Henna (otherwise known as Mehndi) are temporary body tattoos that originated from ancient India, Egypt, Africa, and the Middle East, dating back to as far as over 5,000 years ago. They’re mostly worn on the hands and feet during festive celebrations, such as engagements and weddings. Particularly, in traditional Indian folklore, it is believed that the darker the henna, the stronger the bond between the husband and wife. Despite how intimidatingly intricate they look, henna can be broken down by isolating each pattern and detail. Here are some simple henna designs for beginners to try, along with some tips and tricks on application and maintenance.
How To Practise Applying Simple Henna Designs On The Hands For Beginners (Tips & Tricks)
You should first make sure that the henna you’re applying is real, all-natural henna paste. If you’re making your own henna paste, it must be fully made from 100% authentic and pure henna powder. Otherwise, you can purchase ready-made organic henna cones from a credible store. For the latter, remember to check the ingredients used in their paste to ensure that it’s safe to use. Avoid “black henna” at all costs. They have a high content of chemical dye, specifically paraphenylenediamine (PPD), which can cause chemical burns and allergic reactions, scarring the skin.
As henna tattoos can last up to three or four weeks, it’s best to start practising applying your henna onto a clear acrylic sheet (plastic is fine too) first. Have a printed copy of the henna design you like for reference and tissue paper on hand to clean up any mistakes. Once you have prepared the materials, just follow the instructions below:
- Put the printed henna design underneath the clear sheet so you have a guide to trace with.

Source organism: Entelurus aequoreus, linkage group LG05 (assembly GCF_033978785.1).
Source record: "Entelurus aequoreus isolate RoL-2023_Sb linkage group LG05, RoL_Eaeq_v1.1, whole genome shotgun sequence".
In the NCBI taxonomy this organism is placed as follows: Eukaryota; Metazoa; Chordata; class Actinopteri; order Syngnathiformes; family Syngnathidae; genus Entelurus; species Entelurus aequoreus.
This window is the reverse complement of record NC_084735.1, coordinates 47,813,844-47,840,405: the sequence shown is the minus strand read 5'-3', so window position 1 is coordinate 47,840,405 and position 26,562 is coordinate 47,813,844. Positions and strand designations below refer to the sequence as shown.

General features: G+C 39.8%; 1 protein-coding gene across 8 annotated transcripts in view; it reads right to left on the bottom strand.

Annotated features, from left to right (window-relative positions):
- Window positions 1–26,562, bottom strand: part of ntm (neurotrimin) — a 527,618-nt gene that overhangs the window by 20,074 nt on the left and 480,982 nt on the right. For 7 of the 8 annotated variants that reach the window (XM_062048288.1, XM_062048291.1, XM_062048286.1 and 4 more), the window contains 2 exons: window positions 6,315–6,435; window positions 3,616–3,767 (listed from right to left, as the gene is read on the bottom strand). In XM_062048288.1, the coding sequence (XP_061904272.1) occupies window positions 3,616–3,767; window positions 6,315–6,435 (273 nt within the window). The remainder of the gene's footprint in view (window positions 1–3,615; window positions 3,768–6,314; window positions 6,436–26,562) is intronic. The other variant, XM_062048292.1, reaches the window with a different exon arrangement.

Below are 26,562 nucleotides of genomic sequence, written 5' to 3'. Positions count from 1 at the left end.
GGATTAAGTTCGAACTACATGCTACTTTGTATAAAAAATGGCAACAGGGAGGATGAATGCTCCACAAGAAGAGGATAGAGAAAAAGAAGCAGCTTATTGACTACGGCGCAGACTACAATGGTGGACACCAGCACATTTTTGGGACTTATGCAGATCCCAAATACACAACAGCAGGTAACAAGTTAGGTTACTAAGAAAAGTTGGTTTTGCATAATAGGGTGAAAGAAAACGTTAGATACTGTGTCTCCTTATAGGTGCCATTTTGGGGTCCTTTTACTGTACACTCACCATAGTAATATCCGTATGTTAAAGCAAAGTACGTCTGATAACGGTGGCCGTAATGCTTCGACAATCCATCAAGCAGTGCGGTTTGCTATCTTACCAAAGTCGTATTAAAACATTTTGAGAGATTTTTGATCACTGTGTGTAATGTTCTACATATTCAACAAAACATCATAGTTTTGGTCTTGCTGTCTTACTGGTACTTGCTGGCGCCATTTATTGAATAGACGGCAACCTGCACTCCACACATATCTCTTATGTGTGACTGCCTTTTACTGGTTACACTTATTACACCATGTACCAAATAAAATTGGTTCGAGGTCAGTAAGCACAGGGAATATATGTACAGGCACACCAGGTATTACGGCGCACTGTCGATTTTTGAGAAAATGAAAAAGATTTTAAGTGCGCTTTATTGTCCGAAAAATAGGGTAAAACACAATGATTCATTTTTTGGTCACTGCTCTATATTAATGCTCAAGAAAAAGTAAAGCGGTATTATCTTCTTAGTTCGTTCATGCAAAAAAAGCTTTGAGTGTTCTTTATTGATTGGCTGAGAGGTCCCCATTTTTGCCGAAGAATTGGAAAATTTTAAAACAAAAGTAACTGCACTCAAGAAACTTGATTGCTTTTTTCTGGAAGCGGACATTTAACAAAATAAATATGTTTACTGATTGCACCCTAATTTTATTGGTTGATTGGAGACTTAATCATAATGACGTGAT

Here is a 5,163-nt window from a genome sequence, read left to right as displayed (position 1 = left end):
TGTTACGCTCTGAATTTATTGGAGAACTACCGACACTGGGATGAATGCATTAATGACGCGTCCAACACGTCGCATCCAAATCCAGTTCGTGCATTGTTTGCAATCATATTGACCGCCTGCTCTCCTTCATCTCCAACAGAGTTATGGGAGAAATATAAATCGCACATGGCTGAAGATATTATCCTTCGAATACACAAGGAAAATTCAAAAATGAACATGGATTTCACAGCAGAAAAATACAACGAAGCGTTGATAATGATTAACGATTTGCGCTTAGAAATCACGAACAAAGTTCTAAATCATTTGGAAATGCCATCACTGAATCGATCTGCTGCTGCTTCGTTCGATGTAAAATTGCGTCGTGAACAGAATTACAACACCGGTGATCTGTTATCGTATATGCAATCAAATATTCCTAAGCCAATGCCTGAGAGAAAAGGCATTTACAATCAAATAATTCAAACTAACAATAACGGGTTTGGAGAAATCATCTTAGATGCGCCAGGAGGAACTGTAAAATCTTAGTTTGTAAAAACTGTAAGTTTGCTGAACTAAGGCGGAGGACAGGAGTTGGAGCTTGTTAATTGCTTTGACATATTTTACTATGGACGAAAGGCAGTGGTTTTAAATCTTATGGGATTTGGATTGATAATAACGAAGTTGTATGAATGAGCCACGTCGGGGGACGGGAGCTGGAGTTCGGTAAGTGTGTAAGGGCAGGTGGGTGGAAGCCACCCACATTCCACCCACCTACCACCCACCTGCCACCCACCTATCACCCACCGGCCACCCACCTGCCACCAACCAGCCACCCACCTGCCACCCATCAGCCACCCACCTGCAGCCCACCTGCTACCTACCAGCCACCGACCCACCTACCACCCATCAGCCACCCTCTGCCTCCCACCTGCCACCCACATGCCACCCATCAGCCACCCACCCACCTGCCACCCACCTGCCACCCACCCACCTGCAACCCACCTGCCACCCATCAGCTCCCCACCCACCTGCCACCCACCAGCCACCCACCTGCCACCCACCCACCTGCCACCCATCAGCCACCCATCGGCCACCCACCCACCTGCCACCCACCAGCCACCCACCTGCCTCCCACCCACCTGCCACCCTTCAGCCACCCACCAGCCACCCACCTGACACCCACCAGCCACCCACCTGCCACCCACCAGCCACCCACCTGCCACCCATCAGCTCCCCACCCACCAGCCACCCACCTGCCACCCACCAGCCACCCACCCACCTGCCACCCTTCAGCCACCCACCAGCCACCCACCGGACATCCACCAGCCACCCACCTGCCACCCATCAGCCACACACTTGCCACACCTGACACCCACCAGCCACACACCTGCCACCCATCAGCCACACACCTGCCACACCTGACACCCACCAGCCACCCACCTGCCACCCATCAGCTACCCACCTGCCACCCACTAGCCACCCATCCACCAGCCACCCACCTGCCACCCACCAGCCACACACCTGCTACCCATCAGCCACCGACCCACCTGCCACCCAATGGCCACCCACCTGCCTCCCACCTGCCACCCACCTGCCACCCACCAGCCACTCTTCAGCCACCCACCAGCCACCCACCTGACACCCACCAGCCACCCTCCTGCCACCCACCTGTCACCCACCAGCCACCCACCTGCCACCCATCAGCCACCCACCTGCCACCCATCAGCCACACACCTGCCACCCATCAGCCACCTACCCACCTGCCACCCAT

- Squeeze a little of the paste from the cone onto the tissue paper till you get a light and soft, brownish colour.
- Continually clean the tip of the cone with the tissue paper for a neater application.
- Then follow the printed design and trace the henna onto your clear sheet.
- Wipe away any mistakes with your tissue paper and keep practising till you get the hang of it.
Once you get used to the application and your designs are no longer messy, you can then begin drawing your designs without tracing. Outline your hand onto the A4 paper and place it beneath the glass sheet. Have your printed design next to you for reference, and start applying your henna on the glass sheet. After you’ve mastered this stage, you can finally start applying henna on your hand. If you’re still not too confident, draw out the design on your hand with white eyeliner, and trace it accordingly.
Simple Henna Designs For Beginners To Try
Flowers symbolise happiness, joy, beauty, and new beginnings. They’re one of the most simple henna designs for beginners to start with. Patterns can be added onto different layers and textures through leaves, petals, or windy branches the more you get used to applying the dye. You can start with a basic circle with a slight swirl at the centre of your palm for the base. After that, it’s all about experimenting with how big or small you want your petals to be. However, if you’re new to henna, then it’s better if you practise with bigger outlines first.
Minimalist Modern Geometric Henna
Another simple henna design for beginners to practise is geometric shapes. Modern henna artists, like Azra Khamissa, are adopting a minimalist approach for a subtle, trendy spin to the traditional art. It’s less detailed and ornate, leaving plenty of skin uncovered as the patterns are more spaced out. This will allow you to master your basics in a simple way. If you’re intimidated by the number of steps it takes to create a traditional motif, then this style is for you. Try out block prints, as well as large squares and circles in varying thickness and sizes.